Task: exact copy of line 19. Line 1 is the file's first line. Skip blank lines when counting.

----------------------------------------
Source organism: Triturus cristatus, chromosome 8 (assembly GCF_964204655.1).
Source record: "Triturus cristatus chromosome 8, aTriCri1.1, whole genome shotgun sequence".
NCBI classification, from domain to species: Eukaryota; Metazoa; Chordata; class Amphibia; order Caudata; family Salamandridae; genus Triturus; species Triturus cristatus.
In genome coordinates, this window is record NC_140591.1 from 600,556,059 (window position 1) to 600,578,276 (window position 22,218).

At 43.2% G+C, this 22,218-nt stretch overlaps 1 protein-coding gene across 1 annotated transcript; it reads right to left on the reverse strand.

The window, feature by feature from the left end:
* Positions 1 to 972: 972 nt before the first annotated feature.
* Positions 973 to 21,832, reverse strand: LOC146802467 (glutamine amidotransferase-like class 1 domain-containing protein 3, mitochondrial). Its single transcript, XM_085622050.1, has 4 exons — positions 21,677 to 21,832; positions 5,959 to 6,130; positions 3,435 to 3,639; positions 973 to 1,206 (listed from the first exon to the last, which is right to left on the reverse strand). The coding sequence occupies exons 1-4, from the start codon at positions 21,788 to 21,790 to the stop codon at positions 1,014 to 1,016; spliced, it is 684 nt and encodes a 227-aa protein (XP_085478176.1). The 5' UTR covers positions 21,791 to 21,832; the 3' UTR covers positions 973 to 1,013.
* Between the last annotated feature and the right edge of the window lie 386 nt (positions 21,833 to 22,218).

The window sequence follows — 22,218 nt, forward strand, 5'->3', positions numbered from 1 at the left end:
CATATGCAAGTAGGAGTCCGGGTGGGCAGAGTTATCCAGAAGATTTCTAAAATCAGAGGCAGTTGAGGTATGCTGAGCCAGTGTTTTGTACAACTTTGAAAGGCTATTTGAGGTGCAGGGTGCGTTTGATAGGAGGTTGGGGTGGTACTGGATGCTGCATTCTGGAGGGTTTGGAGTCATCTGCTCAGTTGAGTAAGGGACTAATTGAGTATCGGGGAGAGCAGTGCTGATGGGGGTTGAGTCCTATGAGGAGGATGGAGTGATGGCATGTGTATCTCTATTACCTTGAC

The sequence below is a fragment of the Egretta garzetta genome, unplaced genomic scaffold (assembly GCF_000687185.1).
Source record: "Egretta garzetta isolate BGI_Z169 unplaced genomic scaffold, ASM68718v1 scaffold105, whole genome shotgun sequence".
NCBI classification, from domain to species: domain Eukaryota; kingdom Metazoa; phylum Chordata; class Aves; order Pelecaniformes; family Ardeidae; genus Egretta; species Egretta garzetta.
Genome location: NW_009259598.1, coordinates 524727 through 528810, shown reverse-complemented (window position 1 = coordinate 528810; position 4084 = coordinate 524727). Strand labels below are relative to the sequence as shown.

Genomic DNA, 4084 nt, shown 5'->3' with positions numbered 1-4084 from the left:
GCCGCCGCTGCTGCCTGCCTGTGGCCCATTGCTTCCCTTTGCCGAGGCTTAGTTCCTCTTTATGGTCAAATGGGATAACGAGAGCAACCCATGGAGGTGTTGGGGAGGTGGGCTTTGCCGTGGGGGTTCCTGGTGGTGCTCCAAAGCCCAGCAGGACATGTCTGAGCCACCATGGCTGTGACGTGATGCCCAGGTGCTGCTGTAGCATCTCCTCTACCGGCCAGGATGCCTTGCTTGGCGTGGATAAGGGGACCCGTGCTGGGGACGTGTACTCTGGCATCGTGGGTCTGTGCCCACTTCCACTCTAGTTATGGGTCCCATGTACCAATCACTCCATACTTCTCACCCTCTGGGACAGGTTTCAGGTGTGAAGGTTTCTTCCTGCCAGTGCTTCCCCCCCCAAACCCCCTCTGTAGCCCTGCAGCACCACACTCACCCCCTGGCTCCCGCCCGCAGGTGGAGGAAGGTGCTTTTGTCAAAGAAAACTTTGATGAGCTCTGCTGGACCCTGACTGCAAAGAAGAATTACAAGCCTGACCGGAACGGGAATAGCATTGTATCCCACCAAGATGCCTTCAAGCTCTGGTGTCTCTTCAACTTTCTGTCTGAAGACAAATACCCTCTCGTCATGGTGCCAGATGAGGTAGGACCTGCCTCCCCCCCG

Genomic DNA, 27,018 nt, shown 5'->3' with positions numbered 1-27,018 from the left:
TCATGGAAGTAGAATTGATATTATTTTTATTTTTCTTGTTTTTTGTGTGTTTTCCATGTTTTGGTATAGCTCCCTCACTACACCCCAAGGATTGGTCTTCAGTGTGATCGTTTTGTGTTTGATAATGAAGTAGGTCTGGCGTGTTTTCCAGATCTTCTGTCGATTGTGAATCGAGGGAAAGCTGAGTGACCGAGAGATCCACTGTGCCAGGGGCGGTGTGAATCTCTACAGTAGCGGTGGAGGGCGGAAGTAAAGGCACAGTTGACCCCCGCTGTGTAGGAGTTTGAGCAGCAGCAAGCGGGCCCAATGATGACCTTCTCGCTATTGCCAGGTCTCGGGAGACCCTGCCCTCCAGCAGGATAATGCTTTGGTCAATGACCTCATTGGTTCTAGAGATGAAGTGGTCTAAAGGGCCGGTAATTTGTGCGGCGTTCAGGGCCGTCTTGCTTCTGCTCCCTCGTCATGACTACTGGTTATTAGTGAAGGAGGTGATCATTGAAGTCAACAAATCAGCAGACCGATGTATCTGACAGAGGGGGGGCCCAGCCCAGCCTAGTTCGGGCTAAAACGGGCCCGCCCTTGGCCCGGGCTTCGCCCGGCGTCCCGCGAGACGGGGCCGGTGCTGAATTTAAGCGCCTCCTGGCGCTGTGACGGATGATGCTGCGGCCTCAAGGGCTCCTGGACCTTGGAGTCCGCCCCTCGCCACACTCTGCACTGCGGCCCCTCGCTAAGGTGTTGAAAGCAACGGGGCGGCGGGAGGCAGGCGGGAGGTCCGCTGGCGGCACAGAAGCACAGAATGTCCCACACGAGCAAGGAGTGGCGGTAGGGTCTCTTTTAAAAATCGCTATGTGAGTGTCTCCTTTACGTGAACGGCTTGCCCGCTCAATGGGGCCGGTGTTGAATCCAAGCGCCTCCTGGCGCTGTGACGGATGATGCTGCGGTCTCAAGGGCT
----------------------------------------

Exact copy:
TCATGGAAGTAGAATTGATATTATTTTTATTTTTCTTGTTTTTTGTGTGTTTTCCATGTTTTGGTATAGCTCCCTCACTACACCCCAAGGATTGGTCTTCAGTGTGATCGTTTTGTGTTTGATAATGAAGTAGGTCTGGCGTGTTTTCCAGATCTTCTGTCGATTGTGAATCGAGGGAAAGCTGAGTGACCGAGAGATCCACTGTGCCAGGGGCGGTGTGAATCTCTACAGTAGCGGTGGAGGGCGGAAGTAAAGGCACAGTTGACCCCCGCTGTGTAGGAGTTTGAGCAGCAGCAAGCGGGCCCAATGATGACCTTCTCGCTATTGCCAGGTCTCGGGAGACCCTGCCCTCCAGCAGGATAATGCTTTGGTCAATGACCTCATTGGTTCTAGAGATGAAGTGGTCTAAAGGGCCGGTAATTTGTGCGGCGTTCAGGGCCGTCTTGCTTCTGCTCCCTCGTCATGACTACTGGTTATTAGTGAAGGAGGTGATCATTGAAGTCAACAAATCAGCAGACCGATGTATCTGACAGAGGGGGGGCCCAGCCCAGCCTAGTTCGGGCTAAAACGGGCCCGCCCTTGGCCCGGGCTTCGCCCGGCGTCCCGCGAGACGGGGCCGGTGCTGAATTTAAGCGCCTCCTGGCGCTGTGACGGATGATGCTGCGGCCTCAAGGGCTCCTGGACCTTGGAGTCCGCCCCTCGCCACACTCTGCACTGCGGCCCCTCGCTAAGGTGTTGAAAGCAACGGGGCGGCGGGAGGCAGGCGGGAGGTCCGCTGGCGGCACAGAAGCACAGAATGTCCCACACGAGCAAGGAGTGGCGGTAGGGTCTCTTTTAAAAATCGCTATGTGAGTGTCTCCTTTACGTGAACGGCTTGCCCGCTCAATGGGGCCGGTGTTGAATCCAAGCGCCTCCTGGCGCTGTGACGGATGATGCTGCGGTCTCAAGGGCT